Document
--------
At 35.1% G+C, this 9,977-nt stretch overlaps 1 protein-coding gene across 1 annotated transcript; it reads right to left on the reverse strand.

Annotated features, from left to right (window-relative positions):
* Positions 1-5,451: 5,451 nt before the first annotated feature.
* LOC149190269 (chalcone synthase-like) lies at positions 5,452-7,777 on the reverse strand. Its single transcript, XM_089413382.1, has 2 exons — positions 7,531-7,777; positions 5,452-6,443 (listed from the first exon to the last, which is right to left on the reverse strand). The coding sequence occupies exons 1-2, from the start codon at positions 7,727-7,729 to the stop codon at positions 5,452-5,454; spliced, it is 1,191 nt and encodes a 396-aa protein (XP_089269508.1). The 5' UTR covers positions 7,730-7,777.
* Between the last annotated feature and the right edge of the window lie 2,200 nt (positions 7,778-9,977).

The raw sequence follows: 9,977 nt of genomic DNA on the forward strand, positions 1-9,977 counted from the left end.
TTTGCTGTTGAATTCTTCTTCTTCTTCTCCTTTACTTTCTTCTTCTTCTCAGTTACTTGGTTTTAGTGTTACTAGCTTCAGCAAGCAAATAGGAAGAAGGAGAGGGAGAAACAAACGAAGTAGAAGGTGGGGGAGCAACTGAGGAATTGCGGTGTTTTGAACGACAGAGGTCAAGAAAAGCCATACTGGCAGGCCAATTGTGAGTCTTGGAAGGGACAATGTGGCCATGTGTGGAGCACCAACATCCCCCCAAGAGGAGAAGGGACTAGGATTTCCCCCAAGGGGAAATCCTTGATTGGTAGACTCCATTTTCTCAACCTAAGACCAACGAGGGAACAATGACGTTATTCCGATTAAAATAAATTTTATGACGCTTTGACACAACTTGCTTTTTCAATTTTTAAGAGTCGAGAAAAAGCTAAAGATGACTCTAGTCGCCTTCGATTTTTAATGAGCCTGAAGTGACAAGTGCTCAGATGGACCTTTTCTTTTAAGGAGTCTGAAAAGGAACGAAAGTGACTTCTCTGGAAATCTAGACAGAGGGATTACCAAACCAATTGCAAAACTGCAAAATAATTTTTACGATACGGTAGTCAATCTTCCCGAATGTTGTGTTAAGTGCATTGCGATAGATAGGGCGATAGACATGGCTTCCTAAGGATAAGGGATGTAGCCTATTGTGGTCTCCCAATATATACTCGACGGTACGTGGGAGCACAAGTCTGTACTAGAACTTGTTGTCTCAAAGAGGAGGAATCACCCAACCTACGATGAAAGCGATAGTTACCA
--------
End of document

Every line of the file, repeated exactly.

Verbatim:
At 35.1% G+C, this 9,977-nt stretch overlaps 1 protein-coding gene across 1 annotated transcript; it reads right to left on the reverse strand.

Annotated features, from left to right (window-relative positions):
* Positions 1-5,451: 5,451 nt before the first annotated feature.
* LOC149190269 (chalcone synthase-like) lies at positions 5,452-7,777 on the reverse strand. Its single transcript, XM_089413382.1, has 2 exons — positions 7,531-7,777; positions 5,452-6,443 (listed from the first exon to the last, which is right to left on the reverse strand). The coding sequence occupies exons 1-2, from the start codon at positions 7,727-7,729 to the stop codon at positions 5,452-5,454; spliced, it is 1,191 nt and encodes a 396-aa protein (XP_089269508.1). The 5' UTR covers positions 7,730-7,777.
* Between the last annotated feature and the right edge of the window lie 2,200 nt (positions 7,778-9,977).

The raw sequence follows: 9,977 nt of genomic DNA on the forward strand, positions 1-9,977 counted from the left end.
TTTGCTGTTGAATTCTTCTTCTTCTTCTCCTTTACTTTCTTCTTCTTCTCAGTTACTTGGTTTTAGTGTTACTAGCTTCAGCAAGCAAATAGGAAGAAGGAGAGGGAGAAACAAACGAAGTAGAAGGTGGGGGAGCAACTGAGGAATTGCGGTGTTTTGAACGACAGAGGTCAAGAAAAGCCATACTGGCAGGCCAATTGTGAGTCTTGGAAGGGACAATGTGGCCATGTGTGGAGCACCAACATCCCCCCAAGAGGAGAAGGGACTAGGATTTCCCCCAAGGGGAAATCCTTGATTGGTAGACTCCATTTTCTCAACCTAAGACCAACGAGGGAACAATGACGTTATTCCGATTAAAATAAATTTTATGACGCTTTGACACAACTTGCTTTTTCAATTTTTAAGAGTCGAGAAAAAGCTAAAGATGACTCTAGTCGCCTTCGATTTTTAATGAGCCTGAAGTGACAAGTGCTCAGATGGACCTTTTCTTTTAAGGAGTCTGAAAAGGAACGAAAGTGACTTCTCTGGAAATCTAGACAGAGGGATTACCAAACCAATTGCAAAACTGCAAAATAATTTTTACGATACGGTAGTCAATCTTCCCGAATGTTGTGTTAAGTGCATTGCGATAGATAGGGCGATAGACATGGCTTCCTAAGGATAAGGGATGTAGCCTATTGTGGTCTCCCAATATATACTCGACGGTACGTGGGAGCACAAGTCTGTACTAGAACTTGTTGTCTCAAAGAGGAGGAATCACCCAACCTACGATGAAAGCGATAGTTACCA